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TBI Invisible Heroes of Everyday: The ‘Dirty Women’ Who Keep Our Cities Clean

TBI Invisible Heroes of Everyday: The ‘Dirty Women’ Who Keep Our Cities Clean

Meet the humble street cleaners who get to work in the wee hours of the morning to make the city clean before it wakes up. You're surely in for many surprises!

Presenting the second part of our new series – TBI Invisible Heroes of Everyday, where you get a glimpse into the lives of the people who make our lives easier every single day of the year, but whose presence we barely acknowledge. Earlier, we met the paperboy. Today, let’s meet the humble street sweeper and take the effort to know a little more about her.

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Every night in every city in India, as we all sleep, a silent yet strong and determined workforce of women municipal workers gets to the streets. They sweep, clean and load their pushcarts with the rubble, dirt and (in)human wastes that the city spews all day long.


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With no security for life, except for the bad quality reflective orange jackets that you see in the pictures, they brave skin allergies, stray dogs, drunken men and rash drivers as they work from dusk to dawn to clean and keep the city as hygienic as possible.


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The rag pickers rank even lower in the hierarchy, if it was humanly possible! Even though they do a great service to us by picking out and recycling a chunk of the waste that people throw out unknowingly, and largely uncaringly.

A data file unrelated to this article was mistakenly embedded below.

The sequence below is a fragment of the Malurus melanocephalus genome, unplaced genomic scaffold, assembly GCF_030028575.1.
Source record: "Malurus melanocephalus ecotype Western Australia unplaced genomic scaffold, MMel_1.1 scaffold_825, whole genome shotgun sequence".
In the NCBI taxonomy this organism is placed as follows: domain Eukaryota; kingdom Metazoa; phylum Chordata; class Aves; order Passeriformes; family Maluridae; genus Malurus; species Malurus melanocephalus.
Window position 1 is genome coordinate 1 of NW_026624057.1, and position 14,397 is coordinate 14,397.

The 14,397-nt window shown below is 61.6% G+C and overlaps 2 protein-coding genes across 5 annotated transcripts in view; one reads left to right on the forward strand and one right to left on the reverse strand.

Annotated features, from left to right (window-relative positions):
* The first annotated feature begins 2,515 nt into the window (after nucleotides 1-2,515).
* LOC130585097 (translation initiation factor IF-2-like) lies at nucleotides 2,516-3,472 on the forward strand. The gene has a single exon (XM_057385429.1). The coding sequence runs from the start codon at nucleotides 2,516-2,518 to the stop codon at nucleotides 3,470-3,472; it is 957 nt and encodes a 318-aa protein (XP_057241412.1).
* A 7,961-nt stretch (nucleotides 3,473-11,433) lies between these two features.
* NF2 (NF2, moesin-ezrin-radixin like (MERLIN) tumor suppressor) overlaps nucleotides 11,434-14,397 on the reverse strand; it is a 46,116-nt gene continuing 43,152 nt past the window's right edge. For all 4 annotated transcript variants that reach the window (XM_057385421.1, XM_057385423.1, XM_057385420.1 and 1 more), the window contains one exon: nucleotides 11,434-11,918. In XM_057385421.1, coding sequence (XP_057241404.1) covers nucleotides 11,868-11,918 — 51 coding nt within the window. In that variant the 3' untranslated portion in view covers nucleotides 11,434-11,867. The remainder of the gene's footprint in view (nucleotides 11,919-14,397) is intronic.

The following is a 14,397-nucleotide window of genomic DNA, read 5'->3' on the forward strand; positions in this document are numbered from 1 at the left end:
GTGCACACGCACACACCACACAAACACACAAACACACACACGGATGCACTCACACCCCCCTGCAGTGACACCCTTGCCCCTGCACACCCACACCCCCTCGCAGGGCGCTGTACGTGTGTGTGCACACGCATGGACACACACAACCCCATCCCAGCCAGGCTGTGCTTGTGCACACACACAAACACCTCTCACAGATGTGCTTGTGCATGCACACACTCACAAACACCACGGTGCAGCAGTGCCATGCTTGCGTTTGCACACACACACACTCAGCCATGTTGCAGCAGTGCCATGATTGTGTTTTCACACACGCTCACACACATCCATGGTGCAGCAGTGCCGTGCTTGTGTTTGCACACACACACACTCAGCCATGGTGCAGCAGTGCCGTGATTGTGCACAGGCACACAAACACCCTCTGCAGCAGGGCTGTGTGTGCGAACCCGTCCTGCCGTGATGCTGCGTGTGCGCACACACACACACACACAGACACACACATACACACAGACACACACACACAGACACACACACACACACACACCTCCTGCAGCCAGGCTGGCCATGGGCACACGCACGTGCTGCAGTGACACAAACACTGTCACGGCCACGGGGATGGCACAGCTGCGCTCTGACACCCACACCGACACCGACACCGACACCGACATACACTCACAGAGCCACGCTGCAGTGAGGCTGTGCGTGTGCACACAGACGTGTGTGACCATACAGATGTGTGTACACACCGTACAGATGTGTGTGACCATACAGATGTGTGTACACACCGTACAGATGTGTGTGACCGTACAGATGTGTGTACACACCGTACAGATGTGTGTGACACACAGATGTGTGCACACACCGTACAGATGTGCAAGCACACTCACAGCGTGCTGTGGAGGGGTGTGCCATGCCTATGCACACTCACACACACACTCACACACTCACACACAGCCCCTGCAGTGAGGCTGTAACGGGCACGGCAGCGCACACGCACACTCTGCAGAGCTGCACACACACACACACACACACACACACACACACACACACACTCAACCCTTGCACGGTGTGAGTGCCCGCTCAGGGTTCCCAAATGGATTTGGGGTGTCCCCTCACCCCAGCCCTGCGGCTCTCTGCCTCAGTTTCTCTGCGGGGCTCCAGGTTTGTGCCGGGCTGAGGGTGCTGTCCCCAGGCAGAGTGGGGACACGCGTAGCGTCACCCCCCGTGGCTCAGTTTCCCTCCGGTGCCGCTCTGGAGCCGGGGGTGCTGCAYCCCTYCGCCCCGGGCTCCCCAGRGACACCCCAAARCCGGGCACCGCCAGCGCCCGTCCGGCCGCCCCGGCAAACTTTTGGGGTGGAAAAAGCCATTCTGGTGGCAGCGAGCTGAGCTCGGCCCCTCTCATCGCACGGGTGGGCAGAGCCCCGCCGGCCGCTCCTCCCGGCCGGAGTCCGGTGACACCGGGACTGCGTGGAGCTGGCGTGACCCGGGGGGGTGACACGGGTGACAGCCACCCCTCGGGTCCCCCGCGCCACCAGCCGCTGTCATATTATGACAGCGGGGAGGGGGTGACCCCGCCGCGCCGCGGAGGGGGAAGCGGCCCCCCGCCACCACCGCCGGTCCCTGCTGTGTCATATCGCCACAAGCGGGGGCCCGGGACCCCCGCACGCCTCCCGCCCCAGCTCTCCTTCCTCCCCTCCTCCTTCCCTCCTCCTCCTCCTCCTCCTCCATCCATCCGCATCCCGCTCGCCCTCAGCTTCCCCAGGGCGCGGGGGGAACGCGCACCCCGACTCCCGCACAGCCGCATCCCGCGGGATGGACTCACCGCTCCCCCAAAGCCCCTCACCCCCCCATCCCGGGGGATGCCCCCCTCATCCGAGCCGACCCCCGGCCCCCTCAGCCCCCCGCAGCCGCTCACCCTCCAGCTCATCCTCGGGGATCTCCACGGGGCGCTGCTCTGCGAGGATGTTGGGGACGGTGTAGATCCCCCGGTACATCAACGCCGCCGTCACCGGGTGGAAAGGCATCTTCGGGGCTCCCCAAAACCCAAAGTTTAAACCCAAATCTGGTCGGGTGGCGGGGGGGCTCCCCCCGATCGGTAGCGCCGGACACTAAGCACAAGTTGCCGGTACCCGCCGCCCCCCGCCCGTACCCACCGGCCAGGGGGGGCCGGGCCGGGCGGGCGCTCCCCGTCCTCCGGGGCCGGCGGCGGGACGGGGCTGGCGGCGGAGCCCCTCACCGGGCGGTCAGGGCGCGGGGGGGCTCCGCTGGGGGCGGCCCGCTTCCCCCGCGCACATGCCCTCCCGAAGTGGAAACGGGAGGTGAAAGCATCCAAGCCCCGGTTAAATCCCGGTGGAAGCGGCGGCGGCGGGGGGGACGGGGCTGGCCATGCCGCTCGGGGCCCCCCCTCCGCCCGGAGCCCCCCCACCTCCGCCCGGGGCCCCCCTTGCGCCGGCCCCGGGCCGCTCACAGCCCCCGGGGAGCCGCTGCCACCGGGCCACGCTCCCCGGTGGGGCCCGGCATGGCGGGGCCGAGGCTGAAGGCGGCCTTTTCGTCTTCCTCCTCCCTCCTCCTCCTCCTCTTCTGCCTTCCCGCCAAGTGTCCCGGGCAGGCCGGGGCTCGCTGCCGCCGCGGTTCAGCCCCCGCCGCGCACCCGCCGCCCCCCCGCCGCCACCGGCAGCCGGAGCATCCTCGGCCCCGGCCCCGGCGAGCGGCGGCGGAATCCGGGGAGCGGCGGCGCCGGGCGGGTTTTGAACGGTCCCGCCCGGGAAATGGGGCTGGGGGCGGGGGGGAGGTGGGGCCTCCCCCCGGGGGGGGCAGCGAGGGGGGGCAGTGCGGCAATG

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They are paid less than Rs.200 per man day or even lesser at times as per the whims of the officer/higher-up in charge. They are not permanent employees, they are contractual labor, hence lack the benefits of governmental schemes and have no insurance in case of any accident, the probability of which is high due to the timing of their work and the physical risks involved.


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They depend on the early rising street vendors, who themselves lead menial lives, to tip them with a free cup of tea or over-ripe fruits that they can spare as gratitude to the amazing work these women do.

Feel free to share with us your thoughts and feelings as you meet our invisible heroes one by one, then go ahead and invite the ones in your own neighbourhood over chai (or coffee, if that’s what your morning cup is filled with) and share with us your own experiences of meeting them. This is our chance to show our appreciation for what they do and tell them a heartfelt THANK YOU!

Author & Photographer: Tejaswi Bhagavatula is a Hyderabad-based writer, poet, painter, biker, photographer, corporate profile-writer, on-the-way-CA, part-time tax consultant – all to fund his passion for travelling! He wishes to work for change through bringing out stories and his dream is to ride to Ladakh on his dear old Bullet, while learning and writing about people he meets all along the way and someday, maybe make it a storybook.

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